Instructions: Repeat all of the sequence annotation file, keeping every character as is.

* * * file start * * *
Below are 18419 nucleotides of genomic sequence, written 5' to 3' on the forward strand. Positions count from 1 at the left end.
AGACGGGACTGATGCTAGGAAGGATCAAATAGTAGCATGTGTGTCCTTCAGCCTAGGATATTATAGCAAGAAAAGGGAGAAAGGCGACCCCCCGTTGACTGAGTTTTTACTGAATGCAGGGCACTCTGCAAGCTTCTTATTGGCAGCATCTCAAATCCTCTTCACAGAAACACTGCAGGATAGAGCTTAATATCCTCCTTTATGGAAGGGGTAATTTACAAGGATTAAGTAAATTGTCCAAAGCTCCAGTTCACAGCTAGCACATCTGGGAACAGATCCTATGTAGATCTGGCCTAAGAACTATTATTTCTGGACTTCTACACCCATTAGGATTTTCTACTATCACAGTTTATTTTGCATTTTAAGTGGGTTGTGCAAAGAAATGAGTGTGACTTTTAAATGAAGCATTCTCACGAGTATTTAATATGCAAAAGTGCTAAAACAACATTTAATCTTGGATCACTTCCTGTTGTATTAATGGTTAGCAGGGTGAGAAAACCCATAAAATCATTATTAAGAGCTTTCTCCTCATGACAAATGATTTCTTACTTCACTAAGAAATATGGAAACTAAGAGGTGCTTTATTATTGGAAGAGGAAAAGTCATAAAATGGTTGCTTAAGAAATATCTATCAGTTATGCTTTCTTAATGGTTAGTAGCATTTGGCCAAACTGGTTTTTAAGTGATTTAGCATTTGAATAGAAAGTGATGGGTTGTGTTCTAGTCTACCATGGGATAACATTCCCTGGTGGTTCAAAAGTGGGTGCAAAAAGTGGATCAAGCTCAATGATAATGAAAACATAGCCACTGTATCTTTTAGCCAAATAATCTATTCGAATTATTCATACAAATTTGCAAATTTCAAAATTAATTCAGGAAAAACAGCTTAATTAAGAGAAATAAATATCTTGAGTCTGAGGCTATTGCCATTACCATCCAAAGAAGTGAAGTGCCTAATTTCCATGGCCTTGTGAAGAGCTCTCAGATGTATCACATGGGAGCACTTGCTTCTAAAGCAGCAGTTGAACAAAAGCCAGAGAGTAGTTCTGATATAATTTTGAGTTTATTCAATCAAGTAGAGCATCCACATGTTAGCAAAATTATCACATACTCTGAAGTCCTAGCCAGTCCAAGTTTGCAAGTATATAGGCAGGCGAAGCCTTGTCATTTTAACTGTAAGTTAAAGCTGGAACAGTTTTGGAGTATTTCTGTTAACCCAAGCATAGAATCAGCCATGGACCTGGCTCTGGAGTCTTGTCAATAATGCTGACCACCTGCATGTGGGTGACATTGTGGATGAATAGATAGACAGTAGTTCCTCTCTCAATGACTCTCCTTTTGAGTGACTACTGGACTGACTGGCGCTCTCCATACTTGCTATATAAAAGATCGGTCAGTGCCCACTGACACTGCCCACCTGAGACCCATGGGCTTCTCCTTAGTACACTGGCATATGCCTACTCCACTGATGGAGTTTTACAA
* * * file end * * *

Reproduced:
Below are 18419 nucleotides of genomic sequence, written 5' to 3' on the forward strand. Positions count from 1 at the left end.
AGACGGGACTGATGCTAGGAAGGATCAAATAGTAGCATGTGTGTCCTTCAGCCTAGGATATTATAGCAAGAAAAGGGAGAAAGGCGACCCCCCGTTGACTGAGTTTTTACTGAATGCAGGGCACTCTGCAAGCTTCTTATTGGCAGCATCTCAAATCCTCTTCACAGAAACACTGCAGGATAGAGCTTAATATCCTCCTTTATGGAAGGGGTAATTTACAAGGATTAAGTAAATTGTCCAAAGCTCCAGTTCACAGCTAGCACATCTGGGAACAGATCCTATGTAGATCTGGCCTAAGAACTATTATTTCTGGACTTCTACACCCATTAGGATTTTCTACTATCACAGTTTATTTTGCATTTTAAGTGGGTTGTGCAAAGAAATGAGTGTGACTTTTAAATGAAGCATTCTCACGAGTATTTAATATGCAAAAGTGCTAAAACAACATTTAATCTTGGATCACTTCCTGTTGTATTAATGGTTAGCAGGGTGAGAAAACCCATAAAATCATTATTAAGAGCTTTCTCCTCATGACAAATGATTTCTTACTTCACTAAGAAATATGGAAACTAAGAGGTGCTTTATTATTGGAAGAGGAAAAGTCATAAAATGGTTGCTTAAGAAATATCTATCAGTTATGCTTTCTTAATGGTTAGTAGCATTTGGCCAAACTGGTTTTTAAGTGATTTAGCATTTGAATAGAAAGTGATGGGTTGTGTTCTAGTCTACCATGGGATAACATTCCCTGGTGGTTCAAAAGTGGGTGCAAAAAGTGGATCAAGCTCAATGATAATGAAAACATAGCCACTGTATCTTTTAGCCAAATAATCTATTCGAATTATTCATACAAATTTGCAAATTTCAAAATTAATTCAGGAAAAACAGCTTAATTAAGAGAAATAAATATCTTGAGTCTGAGGCTATTGCCATTACCATCCAAAGAAGTGAAGTGCCTAATTTCCATGGCCTTGTGAAGAGCTCTCAGATGTATCACATGGGAGCACTTGCTTCTAAAGCAGCAGTTGAACAAAAGCCAGAGAGTAGTTCTGATATAATTTTGAGTTTATTCAATCAAGTAGAGCATCCACATGTTAGCAAAATTATCACATACTCTGAAGTCCTAGCCAGTCCAAGTTTGCAAGTATATAGGCAGGCGAAGCCTTGTCATTTTAACTGTAAGTTAAAGCTGGAACAGTTTTGGAGTATTTCTGTTAACCCAAGCATAGAATCAGCCATGGACCTGGCTCTGGAGTCTTGTCAATAATGCTGACCACCTGCATGTGGGTGACATTGTGGATGAATAGATAGACAGTAGTTCCTCTCTCAATGACTCTCCTTTTGAGTGACTACTGGACTGACTGGCGCTCTCCATACTTGCTATATAAAAGATCGGTCAGTGCCCACTGACACTGCCCACCTGAGACCCATGGGCTTCTCCTTAGTACACTGGCATATGCCTACTCCACTGATGGAGTTTTACAA